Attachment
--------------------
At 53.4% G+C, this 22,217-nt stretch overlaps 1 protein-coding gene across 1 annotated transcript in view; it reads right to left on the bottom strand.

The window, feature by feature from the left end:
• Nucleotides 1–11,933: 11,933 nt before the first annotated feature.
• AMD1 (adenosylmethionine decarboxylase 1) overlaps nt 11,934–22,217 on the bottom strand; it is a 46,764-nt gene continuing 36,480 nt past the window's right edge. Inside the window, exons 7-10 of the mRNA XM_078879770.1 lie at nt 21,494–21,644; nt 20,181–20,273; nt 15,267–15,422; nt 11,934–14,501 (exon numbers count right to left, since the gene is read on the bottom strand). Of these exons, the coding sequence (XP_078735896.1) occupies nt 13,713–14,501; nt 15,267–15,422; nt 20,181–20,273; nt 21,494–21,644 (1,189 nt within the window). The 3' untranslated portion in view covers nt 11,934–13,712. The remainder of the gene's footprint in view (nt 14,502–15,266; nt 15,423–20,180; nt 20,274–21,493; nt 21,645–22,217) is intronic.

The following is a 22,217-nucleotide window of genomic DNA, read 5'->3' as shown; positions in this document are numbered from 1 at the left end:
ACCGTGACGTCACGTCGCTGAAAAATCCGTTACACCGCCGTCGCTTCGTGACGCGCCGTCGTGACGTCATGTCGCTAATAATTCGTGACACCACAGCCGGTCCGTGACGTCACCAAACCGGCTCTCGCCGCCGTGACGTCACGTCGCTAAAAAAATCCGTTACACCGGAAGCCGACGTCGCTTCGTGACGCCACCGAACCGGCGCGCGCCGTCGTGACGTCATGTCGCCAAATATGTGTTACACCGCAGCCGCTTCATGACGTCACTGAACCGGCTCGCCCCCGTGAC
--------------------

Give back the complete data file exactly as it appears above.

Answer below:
At 53.4% G+C, this 22,217-nt stretch overlaps 1 protein-coding gene across 1 annotated transcript in view; it reads right to left on the bottom strand.

The window, feature by feature from the left end:
• Nucleotides 1–11,933: 11,933 nt before the first annotated feature.
• AMD1 (adenosylmethionine decarboxylase 1) overlaps nt 11,934–22,217 on the bottom strand; it is a 46,764-nt gene continuing 36,480 nt past the window's right edge. Inside the window, exons 7-10 of the mRNA XM_078879770.1 lie at nt 21,494–21,644; nt 20,181–20,273; nt 15,267–15,422; nt 11,934–14,501 (exon numbers count right to left, since the gene is read on the bottom strand). Of these exons, the coding sequence (XP_078735896.1) occupies nt 13,713–14,501; nt 15,267–15,422; nt 20,181–20,273; nt 21,494–21,644 (1,189 nt within the window). The 3' untranslated portion in view covers nt 11,934–13,712. The remainder of the gene's footprint in view (nt 14,502–15,266; nt 15,423–20,180; nt 20,274–21,493; nt 21,645–22,217) is intronic.

The following is a 22,217-nucleotide window of genomic DNA, read 5'->3' as shown; positions in this document are numbered from 1 at the left end:
ACCGTGACGTCACGTCGCTGAAAAATCCGTTACACCGCCGTCGCTTCGTGACGCGCCGTCGTGACGTCATGTCGCTAATAATTCGTGACACCACAGCCGGTCCGTGACGTCACCAAACCGGCTCTCGCCGCCGTGACGTCACGTCGCTAAAAAAATCCGTTACACCGGAAGCCGACGTCGCTTCGTGACGCCACCGAACCGGCGCGCGCCGTCGTGACGTCATGTCGCCAAATATGTGTTACACCGCAGCCGCTTCATGACGTCACTGAACCGGCTCGCCCCCGTGAC